DR REYNOLDS: Mrs
G is a 64-year-old woman from Brazil with an incidentally discovered thyroid
nodule. On a routine visit for follow-up of her multiple medical problems,
Mrs G’s primary care physician palpated a left-sided thyroid abnormality.
Mrs G had a right-sided cold thyroid nodule resected in Brazil several
decades ago; she became hypothyroid and has been receiving thyroid replacement
therapy. During the past 10 years here in the United States, her thyroid-stimulating
hormone (TSH) level has always been within normal limits, and her thyroid
exam has been either unremarkable or not documented by her physicians. Then,
during a recent annual examination, Mrs G’s doctor felt a left-sided
thyroid nodule on the background of an enlarged gland. Mrs G’s thyroid
function was normal. A thyroid ultrasound suggested a previous right partial
thyroidectomy, a small amount of residual right-sided gland, and a completely
calcified node. The left lobe measured 2.3 cm × 2.6 cm in
transverse diameter at the level of the isthmus; a large solid heterogeneous
nodule arose from the left lobe.
*Cutpoints for low, normal, and high TSH levels vary according to laboratory.
†Evaluate for hypothyroidism.
‡Evaluate for hyperthyroidism.
§Indications for fine-needle aspiration guided by ultrasound include
palpable nodule greater than 50% cystic, difficult to palpate or nonpalpable
nodules, and nondiagnostic cytology on previous fine-needle aspiration.
∥Perform diagnostic thyroid ultrasound if not previously performed.
¶Follicular neoplasm, Hürthle cell neoplasm, suspicious for
papillary thyroid cancer.
#Insufficient quantity of follicular thyroid cells.
Hyperfunctioning thyroid nodules (arrowheads) with homogeneously increased 123I uptake. A, A hyperfunctioning (“hot”) left-sided thyroid
nodule suppresses serum thyroid-stimulating hormone (TSH) level, suppressing
uptake of 123I in the rest of the thyroid gland. B, A hyperfunctioning
right-sided lower-pole thyroid nodule that is not suppressing serum TSH level. 123I uptake is increased in the nodule, but the extranodular uptake
is not suppressed.
A, A nonfunctioning (“cold”) thyroid nodule in the right
lower thyroid (arrowhead). B, Images obtained 24 hours after oral administration
of 500 μCi of 123I and with ultrasound in a patient with a 3.5-cm
left thyroid nodule. On the 123I scan, the area of the nodule appears
isofunctioning compared with the surrounding thyroid parenchyma on the 123I scan. However, as depicted on the ultrasound, the nodule (arrowheads)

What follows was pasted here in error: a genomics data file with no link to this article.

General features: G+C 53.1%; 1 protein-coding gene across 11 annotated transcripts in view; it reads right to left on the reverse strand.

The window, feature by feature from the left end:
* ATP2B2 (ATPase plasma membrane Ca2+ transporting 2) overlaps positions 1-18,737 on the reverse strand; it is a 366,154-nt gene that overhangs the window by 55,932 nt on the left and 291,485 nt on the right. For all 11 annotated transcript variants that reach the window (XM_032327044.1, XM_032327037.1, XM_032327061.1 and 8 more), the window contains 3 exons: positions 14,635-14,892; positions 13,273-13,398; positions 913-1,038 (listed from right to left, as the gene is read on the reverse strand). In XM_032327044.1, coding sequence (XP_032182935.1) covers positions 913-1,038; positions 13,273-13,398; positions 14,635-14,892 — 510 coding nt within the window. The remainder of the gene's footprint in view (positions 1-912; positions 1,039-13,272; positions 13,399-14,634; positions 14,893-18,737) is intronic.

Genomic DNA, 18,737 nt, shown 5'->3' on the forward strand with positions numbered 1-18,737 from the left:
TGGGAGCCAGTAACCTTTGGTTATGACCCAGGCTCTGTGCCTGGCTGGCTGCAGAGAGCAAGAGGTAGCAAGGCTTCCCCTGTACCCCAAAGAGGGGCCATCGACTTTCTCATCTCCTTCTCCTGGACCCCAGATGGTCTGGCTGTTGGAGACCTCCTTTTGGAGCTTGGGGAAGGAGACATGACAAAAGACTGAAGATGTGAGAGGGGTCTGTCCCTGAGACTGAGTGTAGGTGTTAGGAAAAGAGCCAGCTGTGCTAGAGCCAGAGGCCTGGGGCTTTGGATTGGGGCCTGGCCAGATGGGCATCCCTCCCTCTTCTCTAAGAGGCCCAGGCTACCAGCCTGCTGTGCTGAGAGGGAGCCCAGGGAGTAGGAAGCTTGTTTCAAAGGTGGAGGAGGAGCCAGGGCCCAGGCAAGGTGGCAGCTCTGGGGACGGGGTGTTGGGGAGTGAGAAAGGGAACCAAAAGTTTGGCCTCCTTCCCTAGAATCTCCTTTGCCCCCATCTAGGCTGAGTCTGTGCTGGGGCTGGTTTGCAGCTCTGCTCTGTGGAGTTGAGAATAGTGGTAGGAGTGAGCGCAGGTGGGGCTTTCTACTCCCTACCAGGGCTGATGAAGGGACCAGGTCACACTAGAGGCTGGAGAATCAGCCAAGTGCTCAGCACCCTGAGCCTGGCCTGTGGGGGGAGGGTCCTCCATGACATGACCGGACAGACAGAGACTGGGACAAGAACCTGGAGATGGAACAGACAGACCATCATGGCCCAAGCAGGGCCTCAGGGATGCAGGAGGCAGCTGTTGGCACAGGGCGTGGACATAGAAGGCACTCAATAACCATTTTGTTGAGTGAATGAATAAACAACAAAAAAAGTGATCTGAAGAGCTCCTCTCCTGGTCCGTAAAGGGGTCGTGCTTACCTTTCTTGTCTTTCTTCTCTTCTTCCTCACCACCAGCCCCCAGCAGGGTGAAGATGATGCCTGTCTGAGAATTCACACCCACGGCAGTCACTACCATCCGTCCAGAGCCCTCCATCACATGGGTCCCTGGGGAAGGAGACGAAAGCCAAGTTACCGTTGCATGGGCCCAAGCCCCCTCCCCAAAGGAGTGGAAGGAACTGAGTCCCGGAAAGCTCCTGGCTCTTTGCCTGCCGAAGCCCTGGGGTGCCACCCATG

is bordered anteriorly and laterally by normal thyroid parenchyma. This surrounding
normal thyroid tissue is what causes the area of the nodule to appear isofunctioning
on the 123I thyroid scan; the nodule itself does not produce thyroid
A, Normal contour and gland. Note the homogeneous bright appearance
of normal thyroid parenchyma. B, A palpable right-sided 1.7-cm solid nodule
(arrowheads) causes the abnormal contour. C, An asymmetric isthmus without
a discrete nodule causes the abnormal contour. A small nonpalpable subcentimeter
cyst is present (arrowheads). D, Hashimoto lymphocytic thyroiditis with asymmetrically
enlarged left lobe (arrowhead). Note the heterogeneous echotexture compared
with panel A.
Thank you for submitting a comment on this article. It will be reviewed by JAMA editors. You will be notified when your comment has been published. Comments should not exceed 500 words of text and 10 references.
Do not submit personal medical questions or information that could identify a specific patient, questions about a particular case, or general inquiries to an author. Only content that has not been published, posted, or submitted elsewhere should be submitted. By submitting this Comment, you and any coauthors transfer copyright to the journal if your Comment is posted.
* = Required Field
Disclosure of Any Conflicts of Interest*
Indicate all relevant conflicts of interest of each author below, including all relevant financial interests, activities, and relationships within the past 3 years including, but not limited to, employment, affiliation, grants or funding, consultancies, honoraria or payment, speakers’ bureaus, stock ownership or options, expert testimony, royalties, donation of medical equipment, or patents planned, pending, or issued. If all authors have none, check "No potential conflicts or relevant financial interests" in the box below. Please also indicate any funding received in support of this work. The information will be posted with your response.
Some tools below are only available to our subscribers or users with an online account.
Download citation file:
Web of Science® Times Cited: 39
Customize your page view by dragging & repositioning the boxes below.
More Listings atJAMACareerCenter.com >
NYSORA Textbook of Regional Anesthesia and Acute Pain Management
The Rational Clinical Examination: Evidence-Based Clinical Diagnosis
Original Article: Does This Patient Have Abdominal Aortic Aneurysm?
All results at
Enter your username and email address. We'll send you a link to reset your password.
Enter your username and email address. We'll send instructions on how to reset your password to the email address we have on record.
Athens and Shibboleth are access management services that provide single sign-on to protected resources. They replace the multiple user names and passwords necessary to access subscription-based content with a single user name and password that can be entered once per session. It operates independently of a user's location or IP address. If your institution uses Athens or Shibboleth authentication, please contact your site administrator to receive your user name and password.